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Gravitational Singularity

  1. Mar 10, 2015 #1
    considering the earth as a sphere, at the centre of the earth, by the equation F = G*m1*m2/r^2 , the gravitational pull experienced would be infinite . so assuming that we built a tunnel from 2 ends of the earth through the centre, and a person jumps into the tunnel. till the centre of the earth, he would experience free-fall. after the point where the gravitational pull becomes infinity, what happens to the man?
  2. jcsd
  3. Mar 10, 2015 #2


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    There is no mass acting gravitationally on the center of the earth, so your premise is incorrect.

    EDIT: actually, that's a simplification. There IS mass acting there but it all cancels out.
  4. Mar 10, 2015 #3
    can you explain this to me a bit? i'm just a beginner
  5. Mar 10, 2015 #4


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    The math is a bit complex but the concept's pretty simple. Think about it this way: You weigh a certain amount on the surface of the Earth. Now let's move you to a point 100 miles inside the surface. All of the mass above you is very close and pulling you in one direction. The mass below you is greater but most of it is farther away, so your weight is somewhat less. Now go 1000 miles inside. The imbalance is different and basically you are getting much lighter. When you get to the center, all the mass around you is pulling you evenly in all directions, so you are weightless.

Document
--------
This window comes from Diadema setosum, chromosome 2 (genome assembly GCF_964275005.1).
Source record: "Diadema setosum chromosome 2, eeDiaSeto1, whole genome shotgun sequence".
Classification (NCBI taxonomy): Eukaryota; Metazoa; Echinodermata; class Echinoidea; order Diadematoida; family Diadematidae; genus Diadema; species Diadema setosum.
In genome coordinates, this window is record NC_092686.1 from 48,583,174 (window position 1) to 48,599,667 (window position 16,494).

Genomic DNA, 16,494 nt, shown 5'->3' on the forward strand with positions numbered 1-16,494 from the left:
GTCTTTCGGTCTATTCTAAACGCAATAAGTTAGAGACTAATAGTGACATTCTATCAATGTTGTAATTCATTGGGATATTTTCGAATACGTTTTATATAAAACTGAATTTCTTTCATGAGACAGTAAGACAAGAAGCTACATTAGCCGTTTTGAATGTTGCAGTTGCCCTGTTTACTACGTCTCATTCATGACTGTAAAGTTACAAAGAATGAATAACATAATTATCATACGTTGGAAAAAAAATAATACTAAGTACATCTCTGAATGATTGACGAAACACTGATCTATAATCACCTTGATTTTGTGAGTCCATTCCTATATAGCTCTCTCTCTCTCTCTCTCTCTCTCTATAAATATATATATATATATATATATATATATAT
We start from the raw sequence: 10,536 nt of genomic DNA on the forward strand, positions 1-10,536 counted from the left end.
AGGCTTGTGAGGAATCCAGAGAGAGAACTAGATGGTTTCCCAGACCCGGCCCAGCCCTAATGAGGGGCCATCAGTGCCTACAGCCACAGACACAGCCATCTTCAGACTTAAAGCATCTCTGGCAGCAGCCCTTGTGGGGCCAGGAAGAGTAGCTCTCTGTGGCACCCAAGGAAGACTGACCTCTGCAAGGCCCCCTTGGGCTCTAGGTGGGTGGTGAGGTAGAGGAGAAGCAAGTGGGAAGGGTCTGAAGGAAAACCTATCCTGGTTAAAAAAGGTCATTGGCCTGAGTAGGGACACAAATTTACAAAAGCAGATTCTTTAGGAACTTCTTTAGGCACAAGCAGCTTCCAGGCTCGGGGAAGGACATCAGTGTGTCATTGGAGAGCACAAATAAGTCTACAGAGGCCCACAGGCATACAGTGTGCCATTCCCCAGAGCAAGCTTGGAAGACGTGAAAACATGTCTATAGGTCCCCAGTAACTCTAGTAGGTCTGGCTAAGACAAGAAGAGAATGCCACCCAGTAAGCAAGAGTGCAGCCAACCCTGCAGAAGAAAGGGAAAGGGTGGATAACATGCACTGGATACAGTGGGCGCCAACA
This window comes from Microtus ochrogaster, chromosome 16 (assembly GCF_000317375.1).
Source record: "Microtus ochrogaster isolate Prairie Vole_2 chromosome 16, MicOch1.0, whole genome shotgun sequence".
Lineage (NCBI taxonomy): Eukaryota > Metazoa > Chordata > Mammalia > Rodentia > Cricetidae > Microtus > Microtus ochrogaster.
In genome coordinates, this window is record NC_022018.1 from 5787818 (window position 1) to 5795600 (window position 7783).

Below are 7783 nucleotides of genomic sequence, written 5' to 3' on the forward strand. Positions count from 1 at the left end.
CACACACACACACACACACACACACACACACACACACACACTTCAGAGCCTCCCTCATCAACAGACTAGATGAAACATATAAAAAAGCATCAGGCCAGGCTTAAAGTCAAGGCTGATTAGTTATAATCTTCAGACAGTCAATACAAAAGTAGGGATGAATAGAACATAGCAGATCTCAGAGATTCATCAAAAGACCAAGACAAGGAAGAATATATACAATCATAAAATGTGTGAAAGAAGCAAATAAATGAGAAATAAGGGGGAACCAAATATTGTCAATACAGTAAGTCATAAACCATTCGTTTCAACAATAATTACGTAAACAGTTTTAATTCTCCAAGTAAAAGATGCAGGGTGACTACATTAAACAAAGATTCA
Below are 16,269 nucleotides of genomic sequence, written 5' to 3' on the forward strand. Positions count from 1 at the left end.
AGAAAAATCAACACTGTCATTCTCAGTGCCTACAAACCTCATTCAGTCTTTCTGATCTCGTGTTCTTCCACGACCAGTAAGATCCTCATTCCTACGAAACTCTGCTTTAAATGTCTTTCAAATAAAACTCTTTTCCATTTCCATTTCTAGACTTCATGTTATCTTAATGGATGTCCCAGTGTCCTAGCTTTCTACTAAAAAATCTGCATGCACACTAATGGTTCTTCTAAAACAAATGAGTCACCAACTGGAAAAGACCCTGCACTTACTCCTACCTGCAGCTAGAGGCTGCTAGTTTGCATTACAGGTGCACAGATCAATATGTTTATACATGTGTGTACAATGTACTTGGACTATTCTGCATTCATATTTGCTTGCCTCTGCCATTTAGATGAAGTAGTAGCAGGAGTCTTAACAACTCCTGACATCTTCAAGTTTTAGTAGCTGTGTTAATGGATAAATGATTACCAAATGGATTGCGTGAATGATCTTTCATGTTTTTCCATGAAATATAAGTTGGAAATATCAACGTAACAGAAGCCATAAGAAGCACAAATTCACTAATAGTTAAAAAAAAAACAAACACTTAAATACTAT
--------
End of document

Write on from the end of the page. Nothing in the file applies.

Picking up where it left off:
6. Mar 10, 2015 #5
    thank you. i'm just a 10th grade student and this helped a lot
  7. Mar 10, 2015 #6


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    Divide up the earth into a lot of little equal-mass pieces, mentally. Each piece exerts a gravitational force on the object whose strength depends on the mass of the piece and how far it is from the object, and whose direction depends on where the piece is located relative to the object. The net gravitational force is the sum of the forces from all those little pieces.

    For an object at the center of the earth, every piece of the earth in one direction from the object has a corresponding piece in the opposite direction at the same distance, so their gravitational forces are in opposite directions and cancel (add to zero).

    For an object outside the earth's surface, the forces from all those little pieces add up and give a net force which is the same as if you collapsed all the mass of the earth into a single point at the center. In order to prove this, Isaac Newton invented integral calculus. (At least, that's the story I read somewhere.)

    (added: phinds beat me to it while I was refilling my coffee. :-p)
  8. Mar 10, 2015 #7


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    Yeah, but your response was much better than mine.
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